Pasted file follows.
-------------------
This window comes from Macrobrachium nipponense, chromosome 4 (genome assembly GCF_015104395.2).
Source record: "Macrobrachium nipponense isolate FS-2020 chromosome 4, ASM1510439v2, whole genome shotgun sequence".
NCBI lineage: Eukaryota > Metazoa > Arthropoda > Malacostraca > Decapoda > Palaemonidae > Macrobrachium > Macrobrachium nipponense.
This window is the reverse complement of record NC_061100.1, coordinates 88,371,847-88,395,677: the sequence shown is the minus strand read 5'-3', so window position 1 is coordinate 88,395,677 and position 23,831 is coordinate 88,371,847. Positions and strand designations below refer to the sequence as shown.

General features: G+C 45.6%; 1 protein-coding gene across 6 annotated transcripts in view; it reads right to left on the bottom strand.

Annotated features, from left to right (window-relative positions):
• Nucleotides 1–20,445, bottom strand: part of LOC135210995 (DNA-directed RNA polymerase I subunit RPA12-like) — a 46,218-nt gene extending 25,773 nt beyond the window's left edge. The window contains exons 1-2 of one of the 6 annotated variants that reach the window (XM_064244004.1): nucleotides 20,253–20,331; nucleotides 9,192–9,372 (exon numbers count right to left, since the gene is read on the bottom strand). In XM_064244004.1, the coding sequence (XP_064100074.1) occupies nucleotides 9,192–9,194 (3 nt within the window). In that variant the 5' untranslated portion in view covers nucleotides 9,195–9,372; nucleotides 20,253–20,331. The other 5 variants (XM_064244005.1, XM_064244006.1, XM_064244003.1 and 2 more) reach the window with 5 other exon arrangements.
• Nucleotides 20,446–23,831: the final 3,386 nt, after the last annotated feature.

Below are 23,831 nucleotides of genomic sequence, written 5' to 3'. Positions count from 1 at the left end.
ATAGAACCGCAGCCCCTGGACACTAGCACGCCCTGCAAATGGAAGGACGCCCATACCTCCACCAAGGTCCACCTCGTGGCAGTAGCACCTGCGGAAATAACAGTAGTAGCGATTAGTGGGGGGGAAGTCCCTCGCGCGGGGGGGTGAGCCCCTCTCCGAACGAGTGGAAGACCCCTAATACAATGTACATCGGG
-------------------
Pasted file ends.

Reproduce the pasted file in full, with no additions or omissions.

This window comes from Macrobrachium nipponense, chromosome 4 (genome assembly GCF_015104395.2).
Source record: "Macrobrachium nipponense isolate FS-2020 chromosome 4, ASM1510439v2, whole genome shotgun sequence".
NCBI lineage: Eukaryota > Metazoa > Arthropoda > Malacostraca > Decapoda > Palaemonidae > Macrobrachium > Macrobrachium nipponense.
This window is the reverse complement of record NC_061100.1, coordinates 88,371,847-88,395,677: the sequence shown is the minus strand read 5'-3', so window position 1 is coordinate 88,395,677 and position 23,831 is coordinate 88,371,847. Positions and strand designations below refer to the sequence as shown.

General features: G+C 45.6%; 1 protein-coding gene across 6 annotated transcripts in view; it reads right to left on the bottom strand.

Annotated features, from left to right (window-relative positions):
• Nucleotides 1–20,445, bottom strand: part of LOC135210995 (DNA-directed RNA polymerase I subunit RPA12-like) — a 46,218-nt gene extending 25,773 nt beyond the window's left edge. The window contains exons 1-2 of one of the 6 annotated variants that reach the window (XM_064244004.1): nucleotides 20,253–20,331; nucleotides 9,192–9,372 (exon numbers count right to left, since the gene is read on the bottom strand). In XM_064244004.1, the coding sequence (XP_064100074.1) occupies nucleotides 9,192–9,194 (3 nt within the window). In that variant the 5' untranslated portion in view covers nucleotides 9,195–9,372; nucleotides 20,253–20,331. The other 5 variants (XM_064244005.1, XM_064244006.1, XM_064244003.1 and 2 more) reach the window with 5 other exon arrangements.
• Nucleotides 20,446–23,831: the final 3,386 nt, after the last annotated feature.

Below are 23,831 nucleotides of genomic sequence, written 5' to 3'. Positions count from 1 at the left end.
ATAGAACCGCAGCCCCTGGACACTAGCACGCCCTGCAAATGGAAGGACGCCCATACCTCCACCAAGGTCCACCTCGTGGCAGTAGCACCTGCGGAAATAACAGTAGTAGCGATTAGTGGGGGGGAAGTCCCTCGCGCGGGGGGGTGAGCCCCTCTCCGAACGAGTGGAAGACCCCTAATACAATGTACATCGGG